Tia Carr’s heart is pumping blood that doesn’t protect her. It doesn’t guard her from pneumonia, sinus infections or any other disease. Her heart does, however, swell with gratitude when she sees the community at her blood drives.
“My heart overflows just seeing how much people actually care,” she said, pointing out that she’s not the only one to benefit from her blood drives.
“I only get part of the blood, and the rest goes to other people,” she said. “The one thing I love about my disease is that I can help other people out; it’s not all going to me.”
Carr’s blood needs gamma globulin to boost her immunity, which has suffered from common variable immunodeficiency. Diagnosed when she was 5 years old, Carr has received blood infusions at Rush University Medical Center at close intervals — currently, once every two months. The blood drive for her next infusion is July 12.
In addition to her immunodeficiency, Carr has juvenile rheumatoid arthritis and arthritis of the eyes. She is perpetually sick, infected with pneumonia five times in the last year alone. Despite her struggles, Carr does not consider her illness to be an affliction.
“I feel blessed to have this sickness, because it has made me who I am,” she said. “I’ve made it through hard times, and it turned me into a stronger person.”
“She’s a warrior,” said Tim Harris, who has coached Carr at basketball since third grade. “Her attitude is incredibly positive, and she’s a great example for everybody, myself included.”
When Carr was born, doctors predicted she would be in a wheelchair by 5 years old and blind by 7. Years of practicing lay-ups in her driveway and tearing across the basketball court have proven these estimates false. Although Carr is often too sick to play during games, Harris says she has made an immense impact on her teammates. In fact, Carr was elected captain of the Oswego High School basketball team during her senior year.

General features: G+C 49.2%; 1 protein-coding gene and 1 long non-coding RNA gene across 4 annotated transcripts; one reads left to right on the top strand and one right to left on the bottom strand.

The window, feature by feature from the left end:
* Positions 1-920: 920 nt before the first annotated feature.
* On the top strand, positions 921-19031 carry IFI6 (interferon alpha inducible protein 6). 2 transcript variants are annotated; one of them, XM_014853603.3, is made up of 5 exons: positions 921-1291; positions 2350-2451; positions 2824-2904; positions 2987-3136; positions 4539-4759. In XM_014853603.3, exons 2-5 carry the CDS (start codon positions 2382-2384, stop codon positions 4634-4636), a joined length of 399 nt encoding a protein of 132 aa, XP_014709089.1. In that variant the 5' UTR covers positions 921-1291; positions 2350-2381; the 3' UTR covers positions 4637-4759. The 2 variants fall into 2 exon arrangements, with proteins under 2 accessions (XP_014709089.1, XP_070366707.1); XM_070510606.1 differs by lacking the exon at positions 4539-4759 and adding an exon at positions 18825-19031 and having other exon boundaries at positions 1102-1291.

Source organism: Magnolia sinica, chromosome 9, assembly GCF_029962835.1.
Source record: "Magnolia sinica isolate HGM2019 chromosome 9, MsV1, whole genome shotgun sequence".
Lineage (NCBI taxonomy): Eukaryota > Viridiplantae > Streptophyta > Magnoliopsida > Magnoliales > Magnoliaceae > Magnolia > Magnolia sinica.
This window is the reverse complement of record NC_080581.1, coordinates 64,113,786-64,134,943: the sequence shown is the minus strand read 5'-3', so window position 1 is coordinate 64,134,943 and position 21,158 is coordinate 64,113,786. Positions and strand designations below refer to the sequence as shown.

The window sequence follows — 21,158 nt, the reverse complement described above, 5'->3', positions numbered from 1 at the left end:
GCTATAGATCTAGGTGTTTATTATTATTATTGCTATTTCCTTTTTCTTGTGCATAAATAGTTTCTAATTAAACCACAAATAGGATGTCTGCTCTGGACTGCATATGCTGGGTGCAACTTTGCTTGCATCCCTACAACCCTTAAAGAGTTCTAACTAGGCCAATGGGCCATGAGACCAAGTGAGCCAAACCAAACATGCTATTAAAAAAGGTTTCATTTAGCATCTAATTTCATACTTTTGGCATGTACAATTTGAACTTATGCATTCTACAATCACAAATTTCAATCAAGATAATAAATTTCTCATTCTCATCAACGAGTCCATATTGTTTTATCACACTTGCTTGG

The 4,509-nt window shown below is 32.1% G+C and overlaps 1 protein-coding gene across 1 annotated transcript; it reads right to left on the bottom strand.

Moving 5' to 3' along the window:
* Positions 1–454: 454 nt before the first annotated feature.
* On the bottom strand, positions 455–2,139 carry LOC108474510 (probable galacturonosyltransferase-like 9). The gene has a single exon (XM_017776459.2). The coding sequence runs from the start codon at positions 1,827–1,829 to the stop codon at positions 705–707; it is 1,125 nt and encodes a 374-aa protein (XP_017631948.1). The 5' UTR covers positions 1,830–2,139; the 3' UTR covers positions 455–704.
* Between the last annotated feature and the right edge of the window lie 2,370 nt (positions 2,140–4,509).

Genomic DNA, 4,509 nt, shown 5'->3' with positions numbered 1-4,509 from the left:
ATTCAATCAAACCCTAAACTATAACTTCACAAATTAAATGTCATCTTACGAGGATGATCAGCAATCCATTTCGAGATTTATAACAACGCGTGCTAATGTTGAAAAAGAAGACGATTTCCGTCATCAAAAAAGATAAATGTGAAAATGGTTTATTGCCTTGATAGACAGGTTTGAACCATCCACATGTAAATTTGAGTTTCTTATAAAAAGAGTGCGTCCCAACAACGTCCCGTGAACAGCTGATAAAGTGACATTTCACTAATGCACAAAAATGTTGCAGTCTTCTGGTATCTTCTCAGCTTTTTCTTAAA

“Team captain is usually reserved for starters, but Tia was chosen because her teammates respect her to such a high degree,” he said. “She always tried as hard as she could — whether it was practice or JV games.”
Harris recounts one junior varsity game that showed Carr’s determination.
“There were a couple seconds left on the clock,” he said. “She took five steps back from the three-point line and took a shot that won the game. There were probably 15 people in the stands, but she didn’t care about that.”
Carr will apply her can-do attitude at Aurora University this fall. She plans to study applied health science because she wants to help others with medical problems.
“I want to be a chiropractor,” she said. “My health got me interested in that. I feel like there’s a better way to help myself and others, so I want to learn more about the human body.”
Carr has thrived on the basketball court and has big hopes for the future — including a potential career as a motivational speaker — but none of this would be possible without hemoglobin. Her bi-monthly infusions require about 3,500 donors to produce the necessary amount of blood.
Her mother, Lauri Carr, says that blood infusions give her daughter as close to a “normal young adult life” as possible.
“It doesn’t cost anything but your time,” she said. “She is very active — this helps her stay as healthy as possible. What a gift you will give her: a normal, healthy life.”Tags: blood drive, health